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A Rare Presentation of Cryptococcal Meningitis and Cerebellitis in an Asplenic Patient, Seronegative for Human Immunodeficiency Virus (HIV)

Hafsa Abbas, Angelica CiFuentes Kottkamp, Naeem Abbas, Richard Cindrich, Manisha Singh

(Department of Medicine, Bronx Lebanon Hospital Center, Bronx, NY, USA)

Am J Case Rep 2018; 19:183-186

DOI: 10.12659/AJCR.906869


BACKGROUND: Cryptococcal meningitis in patients who are seronegative for the human immunodeficiency virus (HIV) and in patients who are splenectomized is rare. This report is an unusual case of meningeal and cerebellar infection due to the encapsulated yeast, Cryptococcus neoformans, which has not previously been associated with asplenia.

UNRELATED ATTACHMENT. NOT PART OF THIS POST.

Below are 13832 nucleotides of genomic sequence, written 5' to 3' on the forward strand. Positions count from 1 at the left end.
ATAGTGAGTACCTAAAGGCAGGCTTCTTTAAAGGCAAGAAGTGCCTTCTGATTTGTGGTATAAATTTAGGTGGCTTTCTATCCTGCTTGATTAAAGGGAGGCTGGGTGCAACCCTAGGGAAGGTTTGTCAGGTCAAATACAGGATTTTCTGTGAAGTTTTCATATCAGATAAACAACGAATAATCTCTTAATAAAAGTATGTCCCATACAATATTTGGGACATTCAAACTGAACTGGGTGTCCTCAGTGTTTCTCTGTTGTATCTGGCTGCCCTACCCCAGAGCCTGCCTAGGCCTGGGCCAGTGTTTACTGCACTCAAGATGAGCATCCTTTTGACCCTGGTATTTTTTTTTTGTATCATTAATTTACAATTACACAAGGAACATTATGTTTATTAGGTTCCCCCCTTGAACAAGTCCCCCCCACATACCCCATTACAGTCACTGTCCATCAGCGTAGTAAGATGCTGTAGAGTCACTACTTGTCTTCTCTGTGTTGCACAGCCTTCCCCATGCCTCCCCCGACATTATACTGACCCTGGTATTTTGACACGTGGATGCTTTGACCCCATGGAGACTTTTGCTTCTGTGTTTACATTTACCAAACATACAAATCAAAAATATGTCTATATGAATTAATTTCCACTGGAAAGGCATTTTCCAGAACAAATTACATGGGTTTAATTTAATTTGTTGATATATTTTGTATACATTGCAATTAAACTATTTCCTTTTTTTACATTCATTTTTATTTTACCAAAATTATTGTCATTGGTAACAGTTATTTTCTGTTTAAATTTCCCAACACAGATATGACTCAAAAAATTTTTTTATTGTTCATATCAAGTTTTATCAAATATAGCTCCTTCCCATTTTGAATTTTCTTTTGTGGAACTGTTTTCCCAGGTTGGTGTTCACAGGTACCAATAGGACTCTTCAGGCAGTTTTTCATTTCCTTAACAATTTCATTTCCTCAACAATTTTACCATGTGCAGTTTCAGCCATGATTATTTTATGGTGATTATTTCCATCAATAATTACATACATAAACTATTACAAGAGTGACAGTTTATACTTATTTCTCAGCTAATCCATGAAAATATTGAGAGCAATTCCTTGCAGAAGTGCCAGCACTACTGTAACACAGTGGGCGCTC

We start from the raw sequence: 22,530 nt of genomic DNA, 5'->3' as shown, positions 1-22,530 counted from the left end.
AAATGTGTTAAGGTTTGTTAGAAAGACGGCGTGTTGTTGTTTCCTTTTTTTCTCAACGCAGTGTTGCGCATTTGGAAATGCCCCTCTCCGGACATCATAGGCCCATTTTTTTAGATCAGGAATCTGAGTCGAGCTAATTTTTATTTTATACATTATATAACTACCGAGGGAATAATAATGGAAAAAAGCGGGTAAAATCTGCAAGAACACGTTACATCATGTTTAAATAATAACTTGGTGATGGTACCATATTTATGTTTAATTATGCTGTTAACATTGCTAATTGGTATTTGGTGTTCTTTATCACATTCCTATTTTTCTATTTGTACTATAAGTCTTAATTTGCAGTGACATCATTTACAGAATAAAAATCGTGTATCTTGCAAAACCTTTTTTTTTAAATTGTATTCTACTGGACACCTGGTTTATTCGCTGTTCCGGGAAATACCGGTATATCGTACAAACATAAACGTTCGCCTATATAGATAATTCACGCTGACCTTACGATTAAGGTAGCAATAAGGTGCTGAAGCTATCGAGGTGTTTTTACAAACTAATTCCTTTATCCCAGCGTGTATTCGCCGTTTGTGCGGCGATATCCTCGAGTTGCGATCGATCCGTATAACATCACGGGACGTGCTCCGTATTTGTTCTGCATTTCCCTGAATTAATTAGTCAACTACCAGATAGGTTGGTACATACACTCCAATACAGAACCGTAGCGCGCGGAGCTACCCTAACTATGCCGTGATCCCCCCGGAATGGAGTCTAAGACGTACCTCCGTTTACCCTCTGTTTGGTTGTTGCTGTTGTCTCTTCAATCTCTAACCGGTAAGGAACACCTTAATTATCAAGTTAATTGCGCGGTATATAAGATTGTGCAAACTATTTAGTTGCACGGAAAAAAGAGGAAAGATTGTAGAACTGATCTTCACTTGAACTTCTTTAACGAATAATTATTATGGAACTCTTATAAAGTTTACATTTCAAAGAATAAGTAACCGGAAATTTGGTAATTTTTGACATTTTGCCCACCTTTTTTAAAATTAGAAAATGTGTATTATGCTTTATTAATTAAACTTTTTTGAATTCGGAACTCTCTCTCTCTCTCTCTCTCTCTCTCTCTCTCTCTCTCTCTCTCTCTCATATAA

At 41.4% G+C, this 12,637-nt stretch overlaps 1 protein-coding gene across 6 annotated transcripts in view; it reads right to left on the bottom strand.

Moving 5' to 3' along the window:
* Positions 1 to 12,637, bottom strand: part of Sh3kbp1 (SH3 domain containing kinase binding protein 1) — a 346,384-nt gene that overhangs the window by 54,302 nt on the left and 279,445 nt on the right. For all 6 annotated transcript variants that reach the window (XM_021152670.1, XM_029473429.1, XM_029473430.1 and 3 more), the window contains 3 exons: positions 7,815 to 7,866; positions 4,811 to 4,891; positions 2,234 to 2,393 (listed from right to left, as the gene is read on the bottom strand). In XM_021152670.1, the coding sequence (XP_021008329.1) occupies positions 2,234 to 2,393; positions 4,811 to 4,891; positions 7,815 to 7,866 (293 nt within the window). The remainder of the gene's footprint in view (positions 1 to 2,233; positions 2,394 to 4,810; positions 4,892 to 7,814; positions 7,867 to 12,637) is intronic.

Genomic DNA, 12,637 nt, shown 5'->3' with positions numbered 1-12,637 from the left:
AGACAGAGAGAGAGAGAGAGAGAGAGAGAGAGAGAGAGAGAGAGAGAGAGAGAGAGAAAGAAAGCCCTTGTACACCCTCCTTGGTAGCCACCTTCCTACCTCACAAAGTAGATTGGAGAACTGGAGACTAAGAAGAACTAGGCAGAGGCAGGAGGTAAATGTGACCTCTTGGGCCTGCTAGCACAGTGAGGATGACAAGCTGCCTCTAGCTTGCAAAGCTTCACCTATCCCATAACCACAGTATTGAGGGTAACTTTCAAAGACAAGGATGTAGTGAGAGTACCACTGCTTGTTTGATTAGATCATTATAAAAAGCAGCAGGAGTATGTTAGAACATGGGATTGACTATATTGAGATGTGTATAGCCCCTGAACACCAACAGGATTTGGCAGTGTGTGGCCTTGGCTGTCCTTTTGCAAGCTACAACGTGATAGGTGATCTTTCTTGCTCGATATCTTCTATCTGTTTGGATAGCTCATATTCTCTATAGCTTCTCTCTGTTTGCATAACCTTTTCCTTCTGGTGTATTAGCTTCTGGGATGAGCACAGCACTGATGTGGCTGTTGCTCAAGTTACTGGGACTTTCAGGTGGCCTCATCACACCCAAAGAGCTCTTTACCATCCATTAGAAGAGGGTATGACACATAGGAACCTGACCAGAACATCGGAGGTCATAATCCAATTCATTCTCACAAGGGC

CASE REPORT: A 65-year-old HIV-negative patient with a previous splenectomy, presented with a three-day history of fever, vomiting, and headache. His symptoms progressed to generalized body aches, persistent fever, and neck stiffness. A lumbar puncture was performed, and cerebrospinal fluid (CSF) culture grew Cryptococcus neoformans. Treatment commenced with intravenous amphotericin B and flucytosine. The patient required serial lumbar punctures due to persistent raised intracranial pressure (ICP). Magnetic resonance imaging (MRI) of the brain showed acute meningitis and cerebellitis. Antimicrobial therapy and CSF drainage resulted in clinical improvement. 
CONCLUSIONS: The occurrence of meningeal and cerebellar cryptococcosis in an asplenic patient is rare, and few cases have been previously reported. This case report highlights the possibility of invasive cryptococcal infection, or cryptococcosis, in asplenic individuals in the absence of HIV infection.

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